- Call your local recycling center to see if they accept this material. If not, and you’re located in the U.S., review the list of companies accepting CFLs by mail maintained by the Environmental Protection Agency.
- Burned-out CFLs can be dropped off at Home Depot and Ikea stores.
- Another solution is to save spent CFLs for a community household hazardous waste collection, which would then send the bulbs to facilities capable of treating, recovering, or recycling them.
- For more information on CFL disposal or recycling, you can contact your local municipality.
How Do I Dispose Of LEDs?
LED lights contain trace amounts of heavy metals such as lead, arsenic, and nickel, so it’s important to be safe when handling the bulbs. Handle broken bulbs as you would any hazardous waste, wearing protective gloves and a mask while cleaning up the area thoroughly.
What Bulb Is Right For You?
In the time that incandescent bulbs were the most popular lightbulb, it was fine to gauge brightness in terms of power- measured in watts. Nowadays, with LEDs and CFLs being so energy-efficient, much less power is needed for the same brightness. So instead of watts, brightness is measured in lumens. Remember to double bag any bulb fragments or cleaning equipment. Contact your local hazardous waste center for their preferred method of disposal. Many sites will simply ask you to throw the nozzle in the trash, while others will request that you take it directly to the collection site.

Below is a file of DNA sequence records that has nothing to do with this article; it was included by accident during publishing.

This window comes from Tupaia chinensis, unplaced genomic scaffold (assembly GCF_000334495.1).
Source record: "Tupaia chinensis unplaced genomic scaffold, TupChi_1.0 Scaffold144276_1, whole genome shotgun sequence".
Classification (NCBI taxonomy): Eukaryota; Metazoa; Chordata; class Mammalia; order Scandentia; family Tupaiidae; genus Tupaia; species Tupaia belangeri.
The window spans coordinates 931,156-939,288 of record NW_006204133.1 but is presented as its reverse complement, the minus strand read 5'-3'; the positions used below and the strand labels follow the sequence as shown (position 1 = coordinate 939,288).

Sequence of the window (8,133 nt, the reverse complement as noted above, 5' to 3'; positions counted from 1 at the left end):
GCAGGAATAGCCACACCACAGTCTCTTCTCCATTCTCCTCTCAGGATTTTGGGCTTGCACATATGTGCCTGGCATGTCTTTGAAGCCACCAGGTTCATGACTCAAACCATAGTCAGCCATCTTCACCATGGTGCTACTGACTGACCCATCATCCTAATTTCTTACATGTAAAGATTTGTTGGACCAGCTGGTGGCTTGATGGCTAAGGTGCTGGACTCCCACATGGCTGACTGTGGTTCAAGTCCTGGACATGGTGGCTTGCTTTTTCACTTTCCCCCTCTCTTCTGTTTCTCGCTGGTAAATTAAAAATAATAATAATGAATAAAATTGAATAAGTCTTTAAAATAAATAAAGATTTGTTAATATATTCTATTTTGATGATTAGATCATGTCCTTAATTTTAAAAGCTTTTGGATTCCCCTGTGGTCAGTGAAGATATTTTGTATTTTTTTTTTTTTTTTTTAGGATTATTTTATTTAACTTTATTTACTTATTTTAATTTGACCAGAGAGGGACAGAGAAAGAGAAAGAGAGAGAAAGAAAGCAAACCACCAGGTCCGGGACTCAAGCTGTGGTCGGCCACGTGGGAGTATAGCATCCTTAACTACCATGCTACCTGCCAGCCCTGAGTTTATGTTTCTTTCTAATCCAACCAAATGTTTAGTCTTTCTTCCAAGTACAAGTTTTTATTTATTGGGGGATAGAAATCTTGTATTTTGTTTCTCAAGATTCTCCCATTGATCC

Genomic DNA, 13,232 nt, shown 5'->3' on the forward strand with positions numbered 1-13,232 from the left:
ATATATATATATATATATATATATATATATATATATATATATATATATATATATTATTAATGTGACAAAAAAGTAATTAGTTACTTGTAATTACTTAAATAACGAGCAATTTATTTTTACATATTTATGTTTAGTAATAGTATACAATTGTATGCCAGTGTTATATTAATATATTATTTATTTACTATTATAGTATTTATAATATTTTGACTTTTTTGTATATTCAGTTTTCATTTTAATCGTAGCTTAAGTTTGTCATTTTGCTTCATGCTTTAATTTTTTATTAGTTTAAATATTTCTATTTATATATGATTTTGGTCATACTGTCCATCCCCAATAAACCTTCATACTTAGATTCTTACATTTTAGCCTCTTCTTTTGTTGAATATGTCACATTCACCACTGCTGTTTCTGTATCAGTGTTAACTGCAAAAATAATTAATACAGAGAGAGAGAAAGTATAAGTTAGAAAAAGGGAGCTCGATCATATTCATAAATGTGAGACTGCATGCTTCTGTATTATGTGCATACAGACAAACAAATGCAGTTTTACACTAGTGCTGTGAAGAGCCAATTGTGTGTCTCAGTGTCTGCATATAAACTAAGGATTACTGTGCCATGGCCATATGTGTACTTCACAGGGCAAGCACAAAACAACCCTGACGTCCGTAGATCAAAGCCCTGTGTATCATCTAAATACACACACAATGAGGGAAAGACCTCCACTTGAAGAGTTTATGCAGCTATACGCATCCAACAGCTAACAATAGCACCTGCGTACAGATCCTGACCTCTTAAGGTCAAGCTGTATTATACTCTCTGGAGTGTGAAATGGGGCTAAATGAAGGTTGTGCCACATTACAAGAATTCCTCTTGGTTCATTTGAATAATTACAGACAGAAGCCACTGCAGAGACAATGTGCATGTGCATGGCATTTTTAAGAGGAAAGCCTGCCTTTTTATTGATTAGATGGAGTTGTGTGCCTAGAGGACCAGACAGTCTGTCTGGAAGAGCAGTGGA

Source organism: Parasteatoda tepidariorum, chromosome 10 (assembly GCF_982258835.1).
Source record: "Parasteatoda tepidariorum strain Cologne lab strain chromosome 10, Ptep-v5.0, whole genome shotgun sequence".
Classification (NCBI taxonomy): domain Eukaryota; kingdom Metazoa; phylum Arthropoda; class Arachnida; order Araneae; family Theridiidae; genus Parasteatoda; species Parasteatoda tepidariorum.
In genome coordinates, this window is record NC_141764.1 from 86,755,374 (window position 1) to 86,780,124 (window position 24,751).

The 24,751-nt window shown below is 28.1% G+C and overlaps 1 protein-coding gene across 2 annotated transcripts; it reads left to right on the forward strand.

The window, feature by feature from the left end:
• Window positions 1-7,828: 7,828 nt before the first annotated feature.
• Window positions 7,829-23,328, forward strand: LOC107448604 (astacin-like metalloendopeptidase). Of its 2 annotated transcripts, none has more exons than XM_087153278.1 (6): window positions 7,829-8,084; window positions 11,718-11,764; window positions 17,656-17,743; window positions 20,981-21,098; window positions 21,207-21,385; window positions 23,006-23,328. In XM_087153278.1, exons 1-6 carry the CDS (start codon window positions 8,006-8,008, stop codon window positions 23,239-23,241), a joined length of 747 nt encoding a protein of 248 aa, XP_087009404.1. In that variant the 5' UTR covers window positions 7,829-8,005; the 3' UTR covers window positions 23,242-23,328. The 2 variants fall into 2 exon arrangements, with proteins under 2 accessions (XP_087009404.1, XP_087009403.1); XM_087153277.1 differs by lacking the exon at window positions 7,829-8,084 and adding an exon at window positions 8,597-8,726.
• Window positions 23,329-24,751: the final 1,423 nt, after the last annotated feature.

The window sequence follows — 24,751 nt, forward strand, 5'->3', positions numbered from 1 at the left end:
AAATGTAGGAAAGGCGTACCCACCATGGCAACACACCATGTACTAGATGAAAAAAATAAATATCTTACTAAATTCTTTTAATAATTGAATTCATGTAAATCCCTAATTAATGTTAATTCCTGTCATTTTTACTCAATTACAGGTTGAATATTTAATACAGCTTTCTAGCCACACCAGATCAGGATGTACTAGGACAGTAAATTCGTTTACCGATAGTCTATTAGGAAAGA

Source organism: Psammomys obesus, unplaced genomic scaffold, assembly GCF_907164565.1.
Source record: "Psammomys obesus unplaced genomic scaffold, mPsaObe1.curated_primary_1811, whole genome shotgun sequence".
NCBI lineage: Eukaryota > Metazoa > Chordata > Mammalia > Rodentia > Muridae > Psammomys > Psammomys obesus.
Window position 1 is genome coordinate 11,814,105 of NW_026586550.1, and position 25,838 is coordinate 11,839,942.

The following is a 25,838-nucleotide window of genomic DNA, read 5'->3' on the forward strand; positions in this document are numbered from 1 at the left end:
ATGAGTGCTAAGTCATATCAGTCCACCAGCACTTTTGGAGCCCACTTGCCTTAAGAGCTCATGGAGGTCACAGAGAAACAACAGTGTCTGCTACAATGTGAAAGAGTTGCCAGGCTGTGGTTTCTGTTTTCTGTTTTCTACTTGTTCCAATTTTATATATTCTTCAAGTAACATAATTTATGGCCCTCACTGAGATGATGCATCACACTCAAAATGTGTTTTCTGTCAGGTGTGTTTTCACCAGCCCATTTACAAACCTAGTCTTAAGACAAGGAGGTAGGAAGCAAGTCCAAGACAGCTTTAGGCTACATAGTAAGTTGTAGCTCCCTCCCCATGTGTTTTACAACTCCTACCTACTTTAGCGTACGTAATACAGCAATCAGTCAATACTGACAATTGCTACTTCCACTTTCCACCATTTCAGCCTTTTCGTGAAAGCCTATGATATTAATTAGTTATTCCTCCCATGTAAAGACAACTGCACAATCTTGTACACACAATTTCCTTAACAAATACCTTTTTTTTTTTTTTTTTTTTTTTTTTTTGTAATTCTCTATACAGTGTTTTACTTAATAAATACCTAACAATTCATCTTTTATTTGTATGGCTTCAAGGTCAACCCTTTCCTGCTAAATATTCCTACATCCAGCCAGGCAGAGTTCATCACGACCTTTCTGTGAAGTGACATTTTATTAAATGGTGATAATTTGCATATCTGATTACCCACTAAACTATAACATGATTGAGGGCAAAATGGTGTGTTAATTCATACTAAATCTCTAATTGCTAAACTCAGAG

You can ask your local recycling center whether they have a program for recycling used light bulbs. If not, you can contact Recycle Nation to see if your local area has a recycling program that accepts light bulbs.
How Much Are They?
LEDs now offer a viable alternative to incandescent bulbs. While initially more expensive, LEDs have rapidly dropped in price and are now competitively priced in many instances. They’re much more cost-effective than normal light bulbs because they can last for years and cost very little to run.
Worth The Switch
Absolutely! LED technology is the most innovative development in lighting technology since fluorescent was first introduced. They are available in a wide range of shapes and sizes, have ultra-long life, are extremely durable, look great, and offer outstanding value for money. An LED lights up in as little as 1 nanosecond, making them the fastest light bulbs on the market. These ultra-fast lights mean cooler radiance, a brighter glow, and purer colors than you’ll find anywhere else.
In recent years, the rapid development of LED bulb technology has brought newer LED bulbs to the marketplace which are safer, longer-lasting, and more energy-efficient than today’s CFL bulbs. Today, LED bulbs are the best-in-class light bulb for performance and price. LED technology delivers better than CFL or incandescent bulbs at lower costs to operate.